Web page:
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London's housing market showing 'bubble-like conditions'

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London's housing market showing 'bubble-like conditions'

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Published by Jon Land for 24dash.com in Housing and also in Central Government

London's housing market showing 'bubble-like conditions' London's housing market showing 'bubble-like conditions'

London’s housing market is beginning to show signs of "bubble-like conditions", according to a report published today.

Caution on the part of borrowers and lenders should prevent a serious problem developing, but policy makers should be monitoring this trend closely and be prepared to take action, Ernst and Young's ITEM Club report said.

Research shows that income multiples are now back to pre-financial crisis levels in London, with homeowners taking on ever larger mortgages.

Andrew Goodwin, senior economic advisor to the EY ITEM Club, said: “House prices across most of the country remain well below their pre-crisis peaks and there seems little danger of a bubble developing. But London, which is suffering from a combination of strong demand and a lack of supply, is increasingly giving us cause for concern.”

“Some have suggested that help to buy should be altered or cancelled but this is a red herring. The scheme has only a very limited impact on the capital and withdrawing it could risk choking off the recovery in housing transactions across the rest of the UK without solving any of London’s issues. The FPC should instead be looking to limit income multiples.”

The EY ITEM Club forecast shows average UK house prices growing by 8.4% this year and 7.3% in 2015, before cooling to around 5.5% a year thereafter, as help to buy (HTB) comes to an end and interest rates steadily increase.

By 2018, the average house price in London is expected to reach nearly £600,000 – some 3.5 times the average price in Northern Ireland and more than 3.3 times the average in the North East.

Outside of London and the South East, the regions with the highest levels of house price growth are expected to be the South West and East of England, both set to grow by 6.2% from 2013-18. In contrast, the North East is expected to have the lowest level of price growth (4.2%), with Scotland (4.5%) and the West Midlands (4.6%) not far ahead.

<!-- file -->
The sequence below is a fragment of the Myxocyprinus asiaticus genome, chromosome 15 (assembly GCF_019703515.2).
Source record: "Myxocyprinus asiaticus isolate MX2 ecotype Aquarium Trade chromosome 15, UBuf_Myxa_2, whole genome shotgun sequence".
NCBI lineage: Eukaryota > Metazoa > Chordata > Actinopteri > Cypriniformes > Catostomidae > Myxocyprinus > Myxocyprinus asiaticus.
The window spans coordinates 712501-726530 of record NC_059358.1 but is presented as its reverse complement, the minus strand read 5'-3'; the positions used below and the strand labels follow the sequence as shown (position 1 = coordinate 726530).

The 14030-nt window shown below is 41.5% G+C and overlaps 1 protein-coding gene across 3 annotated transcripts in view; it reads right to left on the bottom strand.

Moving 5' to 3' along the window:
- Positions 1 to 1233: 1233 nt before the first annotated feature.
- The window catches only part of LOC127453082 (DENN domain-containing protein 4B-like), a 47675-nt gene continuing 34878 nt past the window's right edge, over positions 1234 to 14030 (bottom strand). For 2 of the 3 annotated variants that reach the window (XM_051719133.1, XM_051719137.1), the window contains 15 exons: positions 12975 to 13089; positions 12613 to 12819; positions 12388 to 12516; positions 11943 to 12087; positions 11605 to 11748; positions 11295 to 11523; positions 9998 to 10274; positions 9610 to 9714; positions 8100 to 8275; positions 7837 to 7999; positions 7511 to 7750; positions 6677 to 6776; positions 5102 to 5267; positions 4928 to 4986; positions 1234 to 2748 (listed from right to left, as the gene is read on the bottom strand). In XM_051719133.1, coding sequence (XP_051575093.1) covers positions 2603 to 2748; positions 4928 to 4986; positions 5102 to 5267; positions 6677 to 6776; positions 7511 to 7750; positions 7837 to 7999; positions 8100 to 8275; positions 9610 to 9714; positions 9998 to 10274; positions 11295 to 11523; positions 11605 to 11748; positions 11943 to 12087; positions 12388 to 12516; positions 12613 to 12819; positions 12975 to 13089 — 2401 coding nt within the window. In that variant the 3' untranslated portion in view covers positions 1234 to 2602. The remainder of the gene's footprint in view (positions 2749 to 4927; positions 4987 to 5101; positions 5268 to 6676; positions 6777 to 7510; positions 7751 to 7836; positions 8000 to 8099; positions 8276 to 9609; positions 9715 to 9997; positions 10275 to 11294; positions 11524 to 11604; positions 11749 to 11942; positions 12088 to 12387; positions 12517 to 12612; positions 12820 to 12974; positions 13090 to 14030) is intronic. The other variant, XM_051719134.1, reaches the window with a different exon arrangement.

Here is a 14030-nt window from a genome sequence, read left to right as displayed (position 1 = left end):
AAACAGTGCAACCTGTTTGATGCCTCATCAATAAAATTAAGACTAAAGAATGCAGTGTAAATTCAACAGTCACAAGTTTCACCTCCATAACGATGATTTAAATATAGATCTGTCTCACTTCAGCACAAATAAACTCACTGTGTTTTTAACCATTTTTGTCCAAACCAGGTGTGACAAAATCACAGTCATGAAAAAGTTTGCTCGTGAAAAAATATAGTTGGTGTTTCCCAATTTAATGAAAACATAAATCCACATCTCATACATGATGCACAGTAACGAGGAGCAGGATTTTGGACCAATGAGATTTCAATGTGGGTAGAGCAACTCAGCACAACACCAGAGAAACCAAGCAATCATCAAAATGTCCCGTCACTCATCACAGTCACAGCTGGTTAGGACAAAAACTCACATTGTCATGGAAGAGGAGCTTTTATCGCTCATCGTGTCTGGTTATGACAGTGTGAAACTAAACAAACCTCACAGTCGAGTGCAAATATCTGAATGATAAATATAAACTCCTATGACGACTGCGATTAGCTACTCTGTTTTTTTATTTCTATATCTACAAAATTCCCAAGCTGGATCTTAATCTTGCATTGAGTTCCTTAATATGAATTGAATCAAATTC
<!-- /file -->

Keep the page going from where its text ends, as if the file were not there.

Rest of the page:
Dean Hodcroft, head of EY’s real estate, hospitality and construction team, added: “A targeted ‘London only’ approach to market cooling measures could be effective. Bursting a bubble at the luxury end of the market, which continues to attract interest from international cash buyers with the seemingly irresistible global draw of London’s X-factor, may prove tricky.”

Andrew Goodwin added: "The government should be doing more to resolve rigidities in the planning system, with a particular focus on ways to increase supply in and around the London area. The government still owns a sizeable amount of brownfield land which could be sold off to house builders more quickly than it is currently.

"On a larger scale there is also a case for the government to use its own low borrowing costs to fund a programme of house building. Large public sector building programmes have been pursued in the past, but in recent years local authorities have built only a couple of thousand properties a year.”

Commeting on the report, London Assembly Green Party member Darren Johnson, said: "Building expensive homes for the super-rich is just helping to drive up house prices and rents for everyone else. The mayor has to start building homes for Londoners instead of homes for investors.

“We need property and land taxes to dampen demand from the super-rich, a much higher level of investment in affordable housing, and regulations to protect those left renting privately from investor landlords.”

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